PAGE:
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Potential of promotion of alleles by genome editing to improve quantitative traits in livestock breeding programs.

Jenko J, Gorjanc G, Cleveland MA, Varshney RK, Whitelaw CB, Woolliams JA, Hickey JM - Genet. Sel. Evol. (2015)

Bottom Line: To date, use of GE in livestock has focussed on simple traits that are controlled by a few quantitative trait nucleotides (QTN) with large effects.Between the scenarios GS only and GS + PAGE, there was little difference in the average change in QTN allele frequencies, but there was a major difference for the QTN with the largest effects.The sum of the effects of the edited QTN decreased across generations.

View Article: PubMed Central - PubMed

Affiliation: The Roslin Institute and Royal (Dick) School of Veterinary Studies, The University of Edinburgh, Easter Bush, Midlothian, Scotland, UK. janez.jenko@roslin.ed.ac.uk.

ABSTRACT

Background: Genome editing (GE) is a method that enables specific nucleotides in the genome of an individual to be changed. To date, use of GE in livestock has focussed on simple traits that are controlled by a few quantitative trait nucleotides (QTN) with large effects. The aim of this study was to evaluate the potential of GE to improve quantitative traits that are controlled by many QTN, referred to here as promotion of alleles by genome editing (PAGE).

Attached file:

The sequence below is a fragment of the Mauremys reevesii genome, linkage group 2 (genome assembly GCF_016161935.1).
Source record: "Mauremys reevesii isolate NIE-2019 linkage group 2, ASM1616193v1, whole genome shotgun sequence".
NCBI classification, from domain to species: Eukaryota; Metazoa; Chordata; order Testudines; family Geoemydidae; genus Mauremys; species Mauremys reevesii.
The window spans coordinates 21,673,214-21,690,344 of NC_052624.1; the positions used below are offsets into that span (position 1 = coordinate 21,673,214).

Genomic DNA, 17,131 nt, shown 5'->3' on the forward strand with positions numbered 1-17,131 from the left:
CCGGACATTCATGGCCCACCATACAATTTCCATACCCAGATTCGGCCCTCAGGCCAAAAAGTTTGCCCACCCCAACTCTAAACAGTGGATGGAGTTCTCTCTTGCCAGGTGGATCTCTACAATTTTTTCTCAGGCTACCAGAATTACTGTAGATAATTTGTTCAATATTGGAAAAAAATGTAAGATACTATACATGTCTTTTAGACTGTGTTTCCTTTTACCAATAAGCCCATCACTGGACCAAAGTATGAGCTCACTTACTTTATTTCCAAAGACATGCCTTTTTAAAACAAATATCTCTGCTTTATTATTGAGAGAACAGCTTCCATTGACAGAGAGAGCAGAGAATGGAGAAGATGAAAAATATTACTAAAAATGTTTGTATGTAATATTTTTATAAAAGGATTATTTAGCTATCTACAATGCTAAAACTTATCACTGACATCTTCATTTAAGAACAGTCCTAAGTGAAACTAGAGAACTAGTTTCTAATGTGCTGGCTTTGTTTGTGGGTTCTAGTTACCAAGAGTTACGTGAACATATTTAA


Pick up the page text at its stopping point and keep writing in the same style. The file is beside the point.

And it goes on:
Methods: Multiple scenarios were simulated to test alternative PAGE strategies for a quantitative trait. They differed in (i) the number of edits per sire (0 to 100), (ii) the number of edits per generation (0 to 500), and (iii) the extent of use of PAGE (i.e. editing all sires or only a proportion of them). The base line scenario involved selecting individuals on true breeding values (i.e., genomic selection only (GS only)-genomic selection with perfect accuracy) for several generations. Alternative scenarios complemented this base line scenario with PAGE (GS + PAGE). The effect of different PAGE strategies was quantified by comparing response to selection, changes in allele frequencies, the number of distinct QTN edited, the sum of absolute effects of the edited QTN per generation, and inbreeding.